Holocaust Memorial Day

MTS pays its respects

Two young men were assaulted last week as they locked up their shop in Haringey, North London. They were targeted for being Jewish on the eve of Holocaust Memorial Day.

The United Kingdom observes the Stockholm declaration of 2000 recognising: … that humanity is still scarred by the belief that race, religion, disability or sexuality make some people’s lives worth less than others’.

Genocide, anti-Semitism, racism, xenophobia and discrimination still continue. We have a shared responsibility to fight these evils. Our act of observance drew upon the insights of the prophet Isaiah. We have eyes, yet remain blind, ears but hear only what suits us. We recalled the murder of six million Jewish people and the genocides in Bosnia, Rwanda and Darfur. The solemnity of the occasion reflected the soul of our community of learning where we honour our respective faiths, cultures and traditions. In the words of Elie Wiesel who survived Auschwitz: "We must not see any person as an abstraction. Instead, we must see in every person a universe with its own secrets, with its own treasures, with its own sources of anguish, and with some measure of triumph."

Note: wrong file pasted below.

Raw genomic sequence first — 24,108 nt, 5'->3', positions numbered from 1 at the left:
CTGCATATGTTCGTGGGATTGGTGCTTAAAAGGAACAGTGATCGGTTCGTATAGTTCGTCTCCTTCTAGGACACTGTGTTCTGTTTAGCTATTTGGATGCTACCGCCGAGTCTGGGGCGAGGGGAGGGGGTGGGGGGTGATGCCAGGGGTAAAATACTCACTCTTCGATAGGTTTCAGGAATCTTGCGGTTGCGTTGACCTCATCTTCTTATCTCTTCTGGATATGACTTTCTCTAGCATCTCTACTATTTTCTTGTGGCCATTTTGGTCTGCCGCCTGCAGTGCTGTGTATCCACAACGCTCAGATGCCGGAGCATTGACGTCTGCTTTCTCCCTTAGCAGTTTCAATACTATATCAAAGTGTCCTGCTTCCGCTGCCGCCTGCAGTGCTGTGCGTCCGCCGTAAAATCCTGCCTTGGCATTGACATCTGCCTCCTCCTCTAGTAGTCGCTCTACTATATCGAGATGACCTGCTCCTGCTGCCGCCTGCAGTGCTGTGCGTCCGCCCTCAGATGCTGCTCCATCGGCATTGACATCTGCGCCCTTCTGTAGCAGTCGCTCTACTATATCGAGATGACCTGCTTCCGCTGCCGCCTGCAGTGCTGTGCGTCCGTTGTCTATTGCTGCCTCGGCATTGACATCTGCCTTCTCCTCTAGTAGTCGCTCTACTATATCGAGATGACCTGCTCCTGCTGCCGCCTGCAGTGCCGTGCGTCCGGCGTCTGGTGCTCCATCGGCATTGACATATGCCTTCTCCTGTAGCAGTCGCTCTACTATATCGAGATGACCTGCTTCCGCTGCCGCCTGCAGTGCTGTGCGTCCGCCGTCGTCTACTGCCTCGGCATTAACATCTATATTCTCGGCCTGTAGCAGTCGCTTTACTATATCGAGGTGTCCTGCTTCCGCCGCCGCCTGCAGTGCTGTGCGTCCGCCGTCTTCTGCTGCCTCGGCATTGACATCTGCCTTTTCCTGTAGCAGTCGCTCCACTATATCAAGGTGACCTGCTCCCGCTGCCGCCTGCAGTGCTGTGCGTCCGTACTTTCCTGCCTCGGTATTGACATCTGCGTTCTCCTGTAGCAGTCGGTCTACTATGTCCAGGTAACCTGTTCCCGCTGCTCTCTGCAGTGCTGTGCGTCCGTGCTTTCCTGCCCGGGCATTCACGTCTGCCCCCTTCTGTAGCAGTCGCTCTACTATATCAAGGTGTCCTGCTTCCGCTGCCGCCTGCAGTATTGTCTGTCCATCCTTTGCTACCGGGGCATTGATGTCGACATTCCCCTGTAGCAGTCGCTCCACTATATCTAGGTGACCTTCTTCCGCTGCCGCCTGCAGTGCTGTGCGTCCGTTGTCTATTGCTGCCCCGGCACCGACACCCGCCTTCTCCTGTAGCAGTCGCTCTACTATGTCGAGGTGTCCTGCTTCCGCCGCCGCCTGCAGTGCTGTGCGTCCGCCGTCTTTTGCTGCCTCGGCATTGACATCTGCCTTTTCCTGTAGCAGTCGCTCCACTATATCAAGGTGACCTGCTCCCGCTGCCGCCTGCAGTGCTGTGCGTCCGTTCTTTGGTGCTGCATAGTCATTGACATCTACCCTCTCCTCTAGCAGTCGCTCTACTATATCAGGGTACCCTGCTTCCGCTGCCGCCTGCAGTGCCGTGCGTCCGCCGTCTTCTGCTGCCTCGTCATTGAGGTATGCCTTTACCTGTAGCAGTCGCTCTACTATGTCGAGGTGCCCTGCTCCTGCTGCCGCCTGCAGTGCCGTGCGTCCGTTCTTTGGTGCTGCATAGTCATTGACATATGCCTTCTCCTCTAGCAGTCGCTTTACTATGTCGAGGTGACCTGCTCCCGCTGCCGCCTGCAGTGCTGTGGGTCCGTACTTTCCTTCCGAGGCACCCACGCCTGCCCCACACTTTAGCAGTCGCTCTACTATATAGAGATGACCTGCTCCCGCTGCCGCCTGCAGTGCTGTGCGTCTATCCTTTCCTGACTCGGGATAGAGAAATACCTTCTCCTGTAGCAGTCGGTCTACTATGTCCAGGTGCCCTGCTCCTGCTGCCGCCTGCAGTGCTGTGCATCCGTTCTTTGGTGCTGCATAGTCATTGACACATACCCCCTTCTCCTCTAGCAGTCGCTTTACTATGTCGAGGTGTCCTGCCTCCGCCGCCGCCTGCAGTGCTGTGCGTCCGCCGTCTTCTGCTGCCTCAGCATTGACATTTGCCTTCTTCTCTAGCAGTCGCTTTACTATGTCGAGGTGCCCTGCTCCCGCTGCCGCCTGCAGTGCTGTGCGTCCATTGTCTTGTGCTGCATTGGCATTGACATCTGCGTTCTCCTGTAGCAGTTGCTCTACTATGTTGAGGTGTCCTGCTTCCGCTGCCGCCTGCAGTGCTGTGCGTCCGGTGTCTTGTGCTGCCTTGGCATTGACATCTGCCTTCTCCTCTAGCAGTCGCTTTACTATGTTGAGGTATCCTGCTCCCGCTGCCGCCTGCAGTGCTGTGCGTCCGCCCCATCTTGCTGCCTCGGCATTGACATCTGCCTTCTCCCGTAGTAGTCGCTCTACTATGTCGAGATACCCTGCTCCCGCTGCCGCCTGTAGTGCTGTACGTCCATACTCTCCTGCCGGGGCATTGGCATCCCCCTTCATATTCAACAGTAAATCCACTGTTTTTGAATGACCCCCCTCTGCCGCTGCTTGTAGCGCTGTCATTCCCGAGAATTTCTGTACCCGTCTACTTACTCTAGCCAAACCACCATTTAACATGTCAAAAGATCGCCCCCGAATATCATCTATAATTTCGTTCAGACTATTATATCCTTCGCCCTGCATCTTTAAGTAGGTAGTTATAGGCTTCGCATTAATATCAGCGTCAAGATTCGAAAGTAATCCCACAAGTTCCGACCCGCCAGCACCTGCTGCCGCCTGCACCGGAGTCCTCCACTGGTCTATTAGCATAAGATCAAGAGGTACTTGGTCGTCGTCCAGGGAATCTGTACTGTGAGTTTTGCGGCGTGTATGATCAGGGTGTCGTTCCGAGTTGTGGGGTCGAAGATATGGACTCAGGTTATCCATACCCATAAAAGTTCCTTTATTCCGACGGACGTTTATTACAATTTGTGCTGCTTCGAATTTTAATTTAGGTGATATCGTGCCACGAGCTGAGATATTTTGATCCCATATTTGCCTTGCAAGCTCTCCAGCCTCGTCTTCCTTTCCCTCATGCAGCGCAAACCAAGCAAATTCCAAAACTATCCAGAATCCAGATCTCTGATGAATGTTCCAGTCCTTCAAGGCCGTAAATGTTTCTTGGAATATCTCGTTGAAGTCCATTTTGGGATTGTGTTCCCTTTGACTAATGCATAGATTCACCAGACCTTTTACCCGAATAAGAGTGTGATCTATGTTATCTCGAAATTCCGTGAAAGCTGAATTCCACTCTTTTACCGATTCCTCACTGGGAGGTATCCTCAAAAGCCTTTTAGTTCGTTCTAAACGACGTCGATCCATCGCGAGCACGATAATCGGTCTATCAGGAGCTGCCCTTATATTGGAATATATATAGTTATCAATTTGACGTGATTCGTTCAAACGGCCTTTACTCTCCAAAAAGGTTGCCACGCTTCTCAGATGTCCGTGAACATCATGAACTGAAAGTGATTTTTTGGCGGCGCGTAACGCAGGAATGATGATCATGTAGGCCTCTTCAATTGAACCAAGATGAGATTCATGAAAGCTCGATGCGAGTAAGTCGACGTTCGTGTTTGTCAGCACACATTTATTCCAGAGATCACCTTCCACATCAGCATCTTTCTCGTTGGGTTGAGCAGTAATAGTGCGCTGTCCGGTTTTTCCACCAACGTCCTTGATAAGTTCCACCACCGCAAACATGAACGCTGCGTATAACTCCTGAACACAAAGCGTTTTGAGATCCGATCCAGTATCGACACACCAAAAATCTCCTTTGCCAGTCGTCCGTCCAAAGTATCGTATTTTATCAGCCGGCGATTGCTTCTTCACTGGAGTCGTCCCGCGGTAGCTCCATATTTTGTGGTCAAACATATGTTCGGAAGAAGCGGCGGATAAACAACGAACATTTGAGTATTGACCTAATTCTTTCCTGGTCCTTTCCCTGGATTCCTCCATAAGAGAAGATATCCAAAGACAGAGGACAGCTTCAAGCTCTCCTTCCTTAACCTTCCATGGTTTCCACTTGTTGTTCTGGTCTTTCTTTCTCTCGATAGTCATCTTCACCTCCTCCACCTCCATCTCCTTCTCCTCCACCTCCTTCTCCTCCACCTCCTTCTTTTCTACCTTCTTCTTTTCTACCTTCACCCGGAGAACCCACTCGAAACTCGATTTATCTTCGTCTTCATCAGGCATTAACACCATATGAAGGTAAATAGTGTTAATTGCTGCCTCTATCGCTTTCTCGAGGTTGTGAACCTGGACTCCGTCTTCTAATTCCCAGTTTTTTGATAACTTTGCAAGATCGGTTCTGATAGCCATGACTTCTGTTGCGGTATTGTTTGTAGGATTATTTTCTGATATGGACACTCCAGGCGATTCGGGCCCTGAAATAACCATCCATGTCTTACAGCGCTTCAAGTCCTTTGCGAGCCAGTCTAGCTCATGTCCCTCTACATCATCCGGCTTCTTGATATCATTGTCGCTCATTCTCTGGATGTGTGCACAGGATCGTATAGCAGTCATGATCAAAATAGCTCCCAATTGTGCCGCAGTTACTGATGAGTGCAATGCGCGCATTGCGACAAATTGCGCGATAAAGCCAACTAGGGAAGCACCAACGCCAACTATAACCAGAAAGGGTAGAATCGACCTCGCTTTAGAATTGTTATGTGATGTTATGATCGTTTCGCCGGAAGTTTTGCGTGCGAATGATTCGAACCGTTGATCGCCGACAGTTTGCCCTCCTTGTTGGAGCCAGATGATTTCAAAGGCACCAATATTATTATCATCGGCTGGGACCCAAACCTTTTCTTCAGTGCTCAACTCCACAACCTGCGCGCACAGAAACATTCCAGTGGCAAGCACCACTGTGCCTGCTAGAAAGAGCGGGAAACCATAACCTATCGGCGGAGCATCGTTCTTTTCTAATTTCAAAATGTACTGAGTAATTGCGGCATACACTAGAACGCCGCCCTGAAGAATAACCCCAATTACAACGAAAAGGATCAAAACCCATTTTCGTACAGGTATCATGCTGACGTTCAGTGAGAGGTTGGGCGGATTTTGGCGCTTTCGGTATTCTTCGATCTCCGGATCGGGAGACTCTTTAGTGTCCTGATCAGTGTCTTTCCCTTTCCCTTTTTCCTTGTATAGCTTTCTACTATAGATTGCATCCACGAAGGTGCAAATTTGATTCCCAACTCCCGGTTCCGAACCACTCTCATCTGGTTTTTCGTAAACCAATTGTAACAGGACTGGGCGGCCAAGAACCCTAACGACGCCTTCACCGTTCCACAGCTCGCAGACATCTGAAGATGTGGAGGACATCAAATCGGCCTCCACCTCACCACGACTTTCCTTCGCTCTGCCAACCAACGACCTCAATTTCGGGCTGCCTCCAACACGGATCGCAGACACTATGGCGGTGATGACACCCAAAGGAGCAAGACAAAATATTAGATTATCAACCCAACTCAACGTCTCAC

The hate-fuelled thuggery on a north London street last week reminds us all that the values we cherish cannot be taken for granted.


James Fields, Chaplain

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